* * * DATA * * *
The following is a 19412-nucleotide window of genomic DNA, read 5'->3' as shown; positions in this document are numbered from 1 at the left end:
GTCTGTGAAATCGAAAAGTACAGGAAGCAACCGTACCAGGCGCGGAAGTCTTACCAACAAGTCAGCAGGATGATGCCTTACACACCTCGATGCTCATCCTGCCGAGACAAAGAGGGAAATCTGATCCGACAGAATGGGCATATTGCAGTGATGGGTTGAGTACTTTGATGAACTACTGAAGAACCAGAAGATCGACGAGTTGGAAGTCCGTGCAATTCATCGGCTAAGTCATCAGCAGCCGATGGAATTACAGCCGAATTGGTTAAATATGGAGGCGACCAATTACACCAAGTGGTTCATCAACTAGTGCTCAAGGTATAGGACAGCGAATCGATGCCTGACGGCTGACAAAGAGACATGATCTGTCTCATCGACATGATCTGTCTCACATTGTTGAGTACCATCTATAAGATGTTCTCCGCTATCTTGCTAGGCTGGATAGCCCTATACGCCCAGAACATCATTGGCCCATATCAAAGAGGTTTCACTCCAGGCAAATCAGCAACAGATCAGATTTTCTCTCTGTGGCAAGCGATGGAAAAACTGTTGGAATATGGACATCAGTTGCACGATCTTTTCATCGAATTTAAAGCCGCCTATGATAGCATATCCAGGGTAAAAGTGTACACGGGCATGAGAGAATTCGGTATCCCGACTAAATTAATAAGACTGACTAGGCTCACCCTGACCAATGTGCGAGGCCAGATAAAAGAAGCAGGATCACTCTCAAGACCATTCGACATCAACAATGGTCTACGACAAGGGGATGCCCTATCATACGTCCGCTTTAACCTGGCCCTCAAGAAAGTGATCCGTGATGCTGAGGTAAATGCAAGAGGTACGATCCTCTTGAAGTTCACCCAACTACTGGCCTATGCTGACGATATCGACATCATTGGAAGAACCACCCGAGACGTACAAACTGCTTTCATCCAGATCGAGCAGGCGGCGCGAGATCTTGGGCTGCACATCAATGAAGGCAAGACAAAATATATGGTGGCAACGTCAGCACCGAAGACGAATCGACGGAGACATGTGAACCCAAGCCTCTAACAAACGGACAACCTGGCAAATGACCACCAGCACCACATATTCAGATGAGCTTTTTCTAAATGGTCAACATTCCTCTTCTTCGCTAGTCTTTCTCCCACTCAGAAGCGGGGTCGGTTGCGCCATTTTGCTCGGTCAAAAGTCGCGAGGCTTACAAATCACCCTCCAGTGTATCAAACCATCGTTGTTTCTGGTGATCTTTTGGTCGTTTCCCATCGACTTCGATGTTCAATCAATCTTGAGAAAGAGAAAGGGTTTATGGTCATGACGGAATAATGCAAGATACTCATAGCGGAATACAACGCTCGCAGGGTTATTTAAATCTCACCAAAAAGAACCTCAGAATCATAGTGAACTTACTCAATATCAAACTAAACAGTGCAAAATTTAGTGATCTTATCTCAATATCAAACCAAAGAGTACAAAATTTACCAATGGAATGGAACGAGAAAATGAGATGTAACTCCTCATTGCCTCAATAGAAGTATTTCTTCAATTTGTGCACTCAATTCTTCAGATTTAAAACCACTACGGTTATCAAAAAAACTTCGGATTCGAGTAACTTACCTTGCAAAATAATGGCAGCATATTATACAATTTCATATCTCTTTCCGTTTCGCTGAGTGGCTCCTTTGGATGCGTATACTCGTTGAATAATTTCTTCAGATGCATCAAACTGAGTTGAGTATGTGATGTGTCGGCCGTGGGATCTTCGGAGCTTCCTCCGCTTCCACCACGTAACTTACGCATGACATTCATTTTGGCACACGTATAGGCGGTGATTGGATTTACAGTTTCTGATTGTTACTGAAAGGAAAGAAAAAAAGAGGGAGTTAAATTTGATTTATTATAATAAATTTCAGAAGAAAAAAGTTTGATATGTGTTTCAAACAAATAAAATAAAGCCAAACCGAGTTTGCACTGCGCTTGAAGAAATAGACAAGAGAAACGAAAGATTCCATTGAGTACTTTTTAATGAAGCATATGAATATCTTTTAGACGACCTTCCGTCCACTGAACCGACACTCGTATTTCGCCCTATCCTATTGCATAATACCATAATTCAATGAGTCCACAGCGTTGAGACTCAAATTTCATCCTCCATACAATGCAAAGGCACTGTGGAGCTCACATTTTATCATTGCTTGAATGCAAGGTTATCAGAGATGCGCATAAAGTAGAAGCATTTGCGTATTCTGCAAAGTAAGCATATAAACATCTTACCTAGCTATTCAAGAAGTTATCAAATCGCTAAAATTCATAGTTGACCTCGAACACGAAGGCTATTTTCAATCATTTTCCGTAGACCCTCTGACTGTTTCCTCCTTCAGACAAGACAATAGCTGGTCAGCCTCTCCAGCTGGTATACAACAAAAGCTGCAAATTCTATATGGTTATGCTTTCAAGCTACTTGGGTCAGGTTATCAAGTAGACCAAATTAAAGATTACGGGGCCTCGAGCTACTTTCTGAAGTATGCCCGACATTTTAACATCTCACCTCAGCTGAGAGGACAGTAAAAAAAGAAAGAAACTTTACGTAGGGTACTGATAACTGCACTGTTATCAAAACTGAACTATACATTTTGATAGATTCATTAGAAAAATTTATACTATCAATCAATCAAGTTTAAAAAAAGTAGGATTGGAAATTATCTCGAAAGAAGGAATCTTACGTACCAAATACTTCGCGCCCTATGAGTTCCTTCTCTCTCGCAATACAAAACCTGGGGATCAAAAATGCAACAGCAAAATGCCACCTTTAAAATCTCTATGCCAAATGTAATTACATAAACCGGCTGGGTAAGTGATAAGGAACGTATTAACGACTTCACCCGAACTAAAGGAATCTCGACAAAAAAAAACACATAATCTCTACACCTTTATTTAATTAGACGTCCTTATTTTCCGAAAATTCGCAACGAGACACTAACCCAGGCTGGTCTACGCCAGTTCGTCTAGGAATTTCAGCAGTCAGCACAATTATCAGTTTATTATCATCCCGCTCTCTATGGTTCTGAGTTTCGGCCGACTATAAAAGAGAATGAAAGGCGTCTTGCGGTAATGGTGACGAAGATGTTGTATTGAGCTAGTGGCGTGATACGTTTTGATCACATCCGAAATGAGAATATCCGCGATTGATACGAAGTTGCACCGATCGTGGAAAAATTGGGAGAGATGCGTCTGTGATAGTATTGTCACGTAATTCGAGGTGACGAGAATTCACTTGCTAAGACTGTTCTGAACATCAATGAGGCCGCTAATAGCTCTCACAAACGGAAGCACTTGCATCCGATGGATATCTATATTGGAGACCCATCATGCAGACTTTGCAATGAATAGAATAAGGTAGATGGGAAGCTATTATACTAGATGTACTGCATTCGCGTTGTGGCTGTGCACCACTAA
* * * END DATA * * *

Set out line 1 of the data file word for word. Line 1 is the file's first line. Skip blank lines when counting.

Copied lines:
The following is a 19412-nucleotide window of genomic DNA, read 5'->3' as shown; positions in this document are numbered from 1 at the left end: